Jane Eyre Critic Quotes


A level English Literature (Jane Eyre + Poetry Anthology) Note on Jane Eyre Critic Quotes, created by 09DyerJ . on 06/05/2022.
09DyerJ .
Note by 09DyerJ ., updated more than 1 year ago
09DyerJ .
Created by 09DyerJ . about 2 years ago

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Page 1

Jane & Rochester:

“To twenty-first-century eyes, it shows a woman who fights for, yet abdicates to, love. To nineteenth-century eyes, it showed a woman who should abdicate to, yet fights for, love.” — Erin Blakemore “Jane’s refusal of Rochester is part of a deep-rooted critique of social and economic institutions that echoes throughout the novel.” — Erin Blakemore Jane Eyre is a “patriarchal love fantasy” — Jean Wyatt ”For after being taken advantage of by Rochester’s abusive tricks, Jane is supposed to attain ultimate fulfilment in a subservient relationship with a husband whose devotion seems to spring mostly from his new state of physical vulnerability.” — sociologist Bonnie Zare ”Rochester’s mutilation is the symbol of Jane’s triumph in the battle of the sexes.” — Walter Allen, ‘The English Novel’ (1954) ”the narrator never yields her “J-E”, her proper name, and her autobiography appropriately retains ‘Jane Eyre’. One could argue that this retention of the name … takes control of the conventional marriage plot.” — Susan Sniader Lanser ”what Jane calls the ‘pleasure in my services’ both she and Rochester experience in their utopian woodland is a pleasure in physical as well as spiritual intimacy, erotic as well as intellectual communion” — Sandra M Gilbert Jane Eyre’s popularity is “a proof of how deeply the love for illegitimate romance is implanted in our nature.” — Elizabeth Rigby, ‘Quarterly Review’ (1848)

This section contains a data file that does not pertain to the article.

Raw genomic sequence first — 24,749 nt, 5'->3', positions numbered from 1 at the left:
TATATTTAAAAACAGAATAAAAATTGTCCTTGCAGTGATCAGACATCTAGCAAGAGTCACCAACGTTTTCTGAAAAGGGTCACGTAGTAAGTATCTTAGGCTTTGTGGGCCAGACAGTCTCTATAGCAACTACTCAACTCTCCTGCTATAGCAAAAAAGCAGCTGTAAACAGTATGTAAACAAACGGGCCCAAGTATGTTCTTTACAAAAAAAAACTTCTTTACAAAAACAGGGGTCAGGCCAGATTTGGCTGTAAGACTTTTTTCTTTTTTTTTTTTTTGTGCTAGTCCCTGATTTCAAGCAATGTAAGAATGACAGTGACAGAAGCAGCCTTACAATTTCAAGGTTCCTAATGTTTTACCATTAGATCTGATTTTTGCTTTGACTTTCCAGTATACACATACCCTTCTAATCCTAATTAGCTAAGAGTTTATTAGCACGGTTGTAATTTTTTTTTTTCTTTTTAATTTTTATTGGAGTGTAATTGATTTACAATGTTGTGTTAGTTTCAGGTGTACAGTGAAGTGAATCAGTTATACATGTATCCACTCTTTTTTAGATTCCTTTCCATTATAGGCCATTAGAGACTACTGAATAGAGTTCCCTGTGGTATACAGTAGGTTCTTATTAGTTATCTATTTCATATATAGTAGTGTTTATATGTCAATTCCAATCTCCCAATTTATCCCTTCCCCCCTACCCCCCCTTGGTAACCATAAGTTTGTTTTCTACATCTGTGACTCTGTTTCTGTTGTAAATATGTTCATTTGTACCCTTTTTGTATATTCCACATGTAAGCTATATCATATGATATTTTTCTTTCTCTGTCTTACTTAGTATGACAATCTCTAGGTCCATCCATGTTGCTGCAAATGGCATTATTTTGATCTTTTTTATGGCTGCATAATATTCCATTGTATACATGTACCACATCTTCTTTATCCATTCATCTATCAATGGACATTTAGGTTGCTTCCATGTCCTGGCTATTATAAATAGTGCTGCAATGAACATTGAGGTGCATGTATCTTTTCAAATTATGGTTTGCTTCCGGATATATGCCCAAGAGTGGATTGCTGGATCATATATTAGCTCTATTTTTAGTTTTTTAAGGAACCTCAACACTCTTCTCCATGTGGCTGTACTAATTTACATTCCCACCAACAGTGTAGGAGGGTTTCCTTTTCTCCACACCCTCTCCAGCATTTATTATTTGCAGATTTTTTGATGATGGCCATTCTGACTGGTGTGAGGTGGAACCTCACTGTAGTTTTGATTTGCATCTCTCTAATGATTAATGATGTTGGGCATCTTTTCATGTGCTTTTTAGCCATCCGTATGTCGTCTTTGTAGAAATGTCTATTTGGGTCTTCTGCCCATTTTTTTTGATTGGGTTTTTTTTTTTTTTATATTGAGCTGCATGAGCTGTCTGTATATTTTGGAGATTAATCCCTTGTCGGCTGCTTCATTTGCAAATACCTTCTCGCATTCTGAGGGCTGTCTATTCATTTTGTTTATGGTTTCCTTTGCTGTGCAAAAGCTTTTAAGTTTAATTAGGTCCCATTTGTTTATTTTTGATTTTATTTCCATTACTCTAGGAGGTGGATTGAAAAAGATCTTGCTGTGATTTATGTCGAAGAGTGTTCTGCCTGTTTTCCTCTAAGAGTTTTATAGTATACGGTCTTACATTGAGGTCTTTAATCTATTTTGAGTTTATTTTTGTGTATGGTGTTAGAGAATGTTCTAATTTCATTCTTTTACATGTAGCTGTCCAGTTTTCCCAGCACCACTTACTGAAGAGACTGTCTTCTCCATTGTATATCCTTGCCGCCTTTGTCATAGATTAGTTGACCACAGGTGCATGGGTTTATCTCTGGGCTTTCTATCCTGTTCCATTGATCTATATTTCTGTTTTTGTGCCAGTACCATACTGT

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Bertha Mason:

“Bertha is Jane’s truest and darkest double: she is the angry aspect of the orphan child, the ferocious secret self Jane has been trying to repress ever since her days at Gateshead.” — Sandra Gilbert and Susan Gubar, ‘The Madwoman in the Attic’ “Rochester … had married Bertha for status, for sex, for money, for everything but love and equality.” — Sandra Gilbert and Susan Gubar, ‘The Madwoman in the Attic’

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